Natural gas futures plunge, triggering broader dropoff in energy prices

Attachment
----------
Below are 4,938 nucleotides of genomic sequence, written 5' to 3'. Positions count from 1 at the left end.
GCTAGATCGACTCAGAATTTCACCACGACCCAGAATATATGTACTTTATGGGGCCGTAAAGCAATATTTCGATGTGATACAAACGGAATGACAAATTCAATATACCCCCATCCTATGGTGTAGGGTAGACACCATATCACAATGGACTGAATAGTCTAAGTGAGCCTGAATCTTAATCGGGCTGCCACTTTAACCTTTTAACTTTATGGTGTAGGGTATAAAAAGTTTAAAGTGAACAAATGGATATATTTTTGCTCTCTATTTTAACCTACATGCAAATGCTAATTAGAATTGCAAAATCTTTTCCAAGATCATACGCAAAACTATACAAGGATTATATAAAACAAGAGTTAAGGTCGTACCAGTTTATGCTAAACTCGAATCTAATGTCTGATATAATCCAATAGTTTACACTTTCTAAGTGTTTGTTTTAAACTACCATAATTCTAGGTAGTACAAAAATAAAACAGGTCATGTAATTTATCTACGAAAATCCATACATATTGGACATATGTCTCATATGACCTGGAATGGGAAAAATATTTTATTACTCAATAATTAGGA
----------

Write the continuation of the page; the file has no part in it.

NEW YORK – Natural gas futures plunged 10 percent Tuesday, settling at their lowest level in three and a half months amid forecasts calling for mild U.S. weather over the next week. It was the third straight decline for natural gas prices, which have fallen 23 percent since Wednesday, and the selloff triggered a decline in other energy futures.February natural gas futures fell $1.261 to settle at $11.022 per 1,000 cubic feet on the New York Mercantile Exchange. It was the lowest closing price since the Sept. 13 settlement of $10.763, which was slightly above the level on the day Hurricane Katrina struck and knocked out significant Gulf of Mexico output.Front-month natural gas futures reached an all-time intraday high of $15.78 in mid-December as cold weather and predictions of snow storms raised fears about supplies.Now, with weather forecasters calling for higher than normal temperatures over the next week, the market sentiment has shifted.”Speculators are tripping over themselves to get out,” said Ed Silliere, a Nymex floor trader at New York-based Energy Merchant Intermarket Futures.Silliere said that if natural gas futures failed to stabilize in the next day or two, prices could easily fall below $10. “So much for $15,” he said.Light sweet crude for February delivery briefly fell by more than $1 a barrel, then settled 27 cents lower at $58.16 a barrel on Nymex, where heating oil futures lost 6.83 cents to settle at $1.637 a gallon and gasoline declined 3.71 cents to settle at $1.5143 a gallon.”It’s all weather-related,” said analyst Phil Flynn of Alaron Trading Corp. in Chicago. “Unseasonably warm temperatures here in the Midwest and elsewhere have taken the fear out of this market, at least for the near term.”Flynn said any cold snap this winter has the potential to drive prices higher.According to Accuweather.com, temperatures in most of the United States apart from the Northwest will be higher than normal in the next six to 10 days.Milder weather in the world’s largest energy consuming nation means less heating-fuel consumption, which tends to put a downward pressure on oil prices.Last week, the U.S. petroleum snapshot showed the supply of crude oil rose by 1.3 million barrels to 322.5 million barrels – 12 percent above year ago levels.But U.S. inventories of distillate fuel, which include heating oil and diesel, fell by 2.8 million barrels to 127.7 million barrels. Gasoline inventories declined by 300,000 barrels to 204.1 million barrels.Crude futures have in recent weeks been reacting to fluctuations in Northern Hemisphere temperatures, especially in the U.S. Northeast, the world’s biggest heating oil market.The price of crude is 19 percent below its all-time high of $70.85 on Aug. 30 after Hurricane Katrina made landfall.Traders were also awaiting the midweek release of a U.S. government supply report.In news that could affect longer term prices, OPEC, which over the past year has tried to reduce market volatility by raising or lowering production, announced that it and Russia, the largest non-OPEC oil exporter, would meet annually on the ministerial level to coordinate policies.The announcement followed a meeting in Moscow between OPEC’s outgoing president, Sheik Ahmad Fahad Al Ahmed al-Sabah and Russia’s minister of industry and energy, Viktor Khristenko.